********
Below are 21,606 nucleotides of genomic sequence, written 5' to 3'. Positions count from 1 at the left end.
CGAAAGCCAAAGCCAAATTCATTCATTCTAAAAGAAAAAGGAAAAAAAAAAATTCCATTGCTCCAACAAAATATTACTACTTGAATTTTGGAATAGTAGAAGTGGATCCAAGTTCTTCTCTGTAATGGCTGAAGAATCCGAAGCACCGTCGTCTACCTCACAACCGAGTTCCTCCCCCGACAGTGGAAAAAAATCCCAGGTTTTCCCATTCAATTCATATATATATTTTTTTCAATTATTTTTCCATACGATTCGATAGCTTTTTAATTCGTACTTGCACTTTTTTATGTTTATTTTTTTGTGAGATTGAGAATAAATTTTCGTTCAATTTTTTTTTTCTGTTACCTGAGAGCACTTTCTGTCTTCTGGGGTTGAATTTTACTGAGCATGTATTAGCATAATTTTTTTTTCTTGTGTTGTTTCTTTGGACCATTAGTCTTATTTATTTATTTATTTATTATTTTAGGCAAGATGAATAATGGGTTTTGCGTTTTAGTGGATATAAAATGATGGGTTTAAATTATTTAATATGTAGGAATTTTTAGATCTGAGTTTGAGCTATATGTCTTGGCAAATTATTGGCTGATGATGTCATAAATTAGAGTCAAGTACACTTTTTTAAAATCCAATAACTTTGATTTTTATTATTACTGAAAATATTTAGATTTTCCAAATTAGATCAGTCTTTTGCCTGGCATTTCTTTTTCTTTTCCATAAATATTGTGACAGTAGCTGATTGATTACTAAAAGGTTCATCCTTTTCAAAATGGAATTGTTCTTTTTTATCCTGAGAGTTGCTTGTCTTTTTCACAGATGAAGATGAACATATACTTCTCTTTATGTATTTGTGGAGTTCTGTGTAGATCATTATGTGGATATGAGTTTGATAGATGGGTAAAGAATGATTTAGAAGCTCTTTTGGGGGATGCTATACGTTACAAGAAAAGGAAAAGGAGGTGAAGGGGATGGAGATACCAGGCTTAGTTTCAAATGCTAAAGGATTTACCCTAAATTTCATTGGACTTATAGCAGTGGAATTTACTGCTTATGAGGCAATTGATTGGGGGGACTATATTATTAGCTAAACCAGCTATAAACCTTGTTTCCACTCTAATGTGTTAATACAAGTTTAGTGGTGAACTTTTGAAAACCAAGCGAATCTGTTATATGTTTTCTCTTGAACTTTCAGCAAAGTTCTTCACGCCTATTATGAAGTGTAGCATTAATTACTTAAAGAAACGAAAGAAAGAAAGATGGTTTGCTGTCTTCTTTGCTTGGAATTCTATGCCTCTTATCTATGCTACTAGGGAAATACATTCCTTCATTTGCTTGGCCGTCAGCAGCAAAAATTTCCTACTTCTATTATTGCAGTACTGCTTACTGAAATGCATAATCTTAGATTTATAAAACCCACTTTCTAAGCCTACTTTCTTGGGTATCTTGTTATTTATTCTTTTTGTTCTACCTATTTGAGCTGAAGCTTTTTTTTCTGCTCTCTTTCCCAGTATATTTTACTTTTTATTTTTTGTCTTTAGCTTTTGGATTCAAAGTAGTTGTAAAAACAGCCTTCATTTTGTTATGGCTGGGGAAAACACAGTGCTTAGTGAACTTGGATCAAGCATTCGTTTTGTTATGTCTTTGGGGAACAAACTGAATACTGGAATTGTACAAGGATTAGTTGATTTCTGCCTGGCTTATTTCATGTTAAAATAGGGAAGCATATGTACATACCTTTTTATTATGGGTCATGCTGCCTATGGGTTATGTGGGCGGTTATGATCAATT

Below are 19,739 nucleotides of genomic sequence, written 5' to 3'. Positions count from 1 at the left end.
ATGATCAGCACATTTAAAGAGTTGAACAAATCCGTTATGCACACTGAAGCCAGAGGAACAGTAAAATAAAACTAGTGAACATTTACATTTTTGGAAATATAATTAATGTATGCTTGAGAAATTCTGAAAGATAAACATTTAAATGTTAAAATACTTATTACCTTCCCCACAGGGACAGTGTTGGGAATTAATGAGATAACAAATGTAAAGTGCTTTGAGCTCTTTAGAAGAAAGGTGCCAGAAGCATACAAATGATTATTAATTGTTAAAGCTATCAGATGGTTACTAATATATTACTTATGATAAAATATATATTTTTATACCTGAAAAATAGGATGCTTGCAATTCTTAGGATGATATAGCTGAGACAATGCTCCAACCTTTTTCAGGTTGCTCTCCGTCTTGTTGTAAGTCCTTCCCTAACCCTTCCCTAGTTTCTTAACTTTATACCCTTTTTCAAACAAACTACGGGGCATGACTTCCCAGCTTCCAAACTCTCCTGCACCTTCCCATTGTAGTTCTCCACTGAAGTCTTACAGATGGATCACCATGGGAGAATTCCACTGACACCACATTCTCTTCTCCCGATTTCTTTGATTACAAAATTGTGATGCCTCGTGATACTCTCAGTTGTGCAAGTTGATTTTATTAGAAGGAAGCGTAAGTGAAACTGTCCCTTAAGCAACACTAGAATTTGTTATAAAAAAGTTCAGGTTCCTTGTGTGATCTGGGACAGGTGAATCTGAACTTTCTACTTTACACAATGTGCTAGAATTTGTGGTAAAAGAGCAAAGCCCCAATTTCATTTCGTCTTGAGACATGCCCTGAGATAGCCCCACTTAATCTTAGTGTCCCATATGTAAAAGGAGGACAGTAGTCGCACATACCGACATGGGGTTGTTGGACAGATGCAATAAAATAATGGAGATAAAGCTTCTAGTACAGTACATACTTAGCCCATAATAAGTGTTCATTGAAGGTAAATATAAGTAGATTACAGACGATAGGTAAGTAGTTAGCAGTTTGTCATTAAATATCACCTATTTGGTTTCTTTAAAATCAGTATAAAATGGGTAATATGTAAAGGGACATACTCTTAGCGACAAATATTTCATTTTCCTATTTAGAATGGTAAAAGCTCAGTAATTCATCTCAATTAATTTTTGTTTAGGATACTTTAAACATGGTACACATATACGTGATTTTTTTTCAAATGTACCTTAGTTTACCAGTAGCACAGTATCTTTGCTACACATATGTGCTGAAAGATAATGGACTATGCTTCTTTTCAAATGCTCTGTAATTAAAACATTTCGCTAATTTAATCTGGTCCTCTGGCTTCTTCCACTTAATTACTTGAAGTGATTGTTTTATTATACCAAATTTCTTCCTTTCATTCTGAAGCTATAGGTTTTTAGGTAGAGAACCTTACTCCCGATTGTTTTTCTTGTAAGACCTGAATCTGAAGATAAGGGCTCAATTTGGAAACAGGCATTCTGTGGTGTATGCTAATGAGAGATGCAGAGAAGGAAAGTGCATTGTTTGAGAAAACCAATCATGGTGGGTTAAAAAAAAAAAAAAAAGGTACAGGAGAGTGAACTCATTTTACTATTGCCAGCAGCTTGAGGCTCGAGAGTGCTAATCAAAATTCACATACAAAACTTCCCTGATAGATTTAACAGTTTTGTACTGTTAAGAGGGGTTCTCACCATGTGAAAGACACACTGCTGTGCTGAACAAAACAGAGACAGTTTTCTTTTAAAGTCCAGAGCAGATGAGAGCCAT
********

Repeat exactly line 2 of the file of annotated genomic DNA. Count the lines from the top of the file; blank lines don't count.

CGAAAGCCAAAGCCAAATTCATTCATTCTAAAAGAAAAAGGAAAAAAAAAAATTCCATTGCTCCAACAAAATATTACTACTTGAATTTTGGAATAGTAGAAGTGGATCCAAGTTCTTCTCTGTAATGGCTGAAGAATCCGAAGCACCGTCGTCTACCTCACAACCGAGTTCCTCCCCCGACAGTGGAAAAAAATCCCAGGTTTTCCCATTCAATTCATATATATATTTTTTTCAATTATTTTTCCATACGATTCGATAGCTTTTTAATTCGTACTTGCACTTTTTTATGTTTATTTTTTTGTGAGATTGAGAATAAATTTTCGTTCAATTTTTTTTTTCTGTTACCTGAGAGCACTTTCTGTCTTCTGGGGTTGAATTTTACTGAGCATGTATTAGCATAATTTTTTTTTCTTGTGTTGTTTCTTTGGACCATTAGTCTTATTTATTTATTTATTTATTATTTTAGGCAAGATGAATAATGGGTTTTGCGTTTTAGTGGATATAAAATGATGGGTTTAAATTATTTAATATGTAGGAATTTTTAGATCTGAGTTTGAGCTATATGTCTTGGCAAATTATTGGCTGATGATGTCATAAATTAGAGTCAAGTACACTTTTTTAAAATCCAATAACTTTGATTTTTATTATTACTGAAAATATTTAGATTTTCCAAATTAGATCAGTCTTTTGCCTGGCATTTCTTTTTCTTTTCCATAAATATTGTGACAGTAGCTGATTGATTACTAAAAGGTTCATCCTTTTCAAAATGGAATTGTTCTTTTTTATCCTGAGAGTTGCTTGTCTTTTTCACAGATGAAGATGAACATATACTTCTCTTTATGTATTTGTGGAGTTCTGTGTAGATCATTATGTGGATATGAGTTTGATAGATGGGTAAAGAATGATTTAGAAGCTCTTTTGGGGGATGCTATACGTTACAAGAAAAGGAAAAGGAGGTGAAGGGGATGGAGATACCAGGCTTAGTTTCAAATGCTAAAGGATTTACCCTAAATTTCATTGGACTTATAGCAGTGGAATTTACTGCTTATGAGGCAATTGATTGGGGGGACTATATTATTAGCTAAACCAGCTATAAACCTTGTTTCCACTCTAATGTGTTAATACAAGTTTAGTGGTGAACTTTTGAAAACCAAGCGAATCTGTTATATGTTTTCTCTTGAACTTTCAGCAAAGTTCTTCACGCCTATTATGAAGTGTAGCATTAATTACTTAAAGAAACGAAAGAAAGAAAGATGGTTTGCTGTCTTCTTTGCTTGGAATTCTATGCCTCTTATCTATGCTACTAGGGAAATACATTCCTTCATTTGCTTGGCCGTCAGCAGCAAAAATTTCCTACTTCTATTATTGCAGTACTGCTTACTGAAATGCATAATCTTAGATTTATAAAACCCACTTTCTAAGCCTACTTTCTTGGGTATCTTGTTATTTATTCTTTTTGTTCTACCTATTTGAGCTGAAGCTTTTTTTTCTGCTCTCTTTCCCAGTATATTTTACTTTTTATTTTTTGTCTTTAGCTTTTGGATTCAAAGTAGTTGTAAAAACAGCCTTCATTTTGTTATGGCTGGGGAAAACACAGTGCTTAGTGAACTTGGATCAAGCATTCGTTTTGTTATGTCTTTGGGGAACAAACTGAATACTGGAATTGTACAAGGATTAGTTGATTTCTGCCTGGCTTATTTCATGTTAAAATAGGGAAGCATATGTACATACCTTTTTATTATGGGTCATGCTGCCTATGGGTTATGTGGGCGGTTATGATCAATT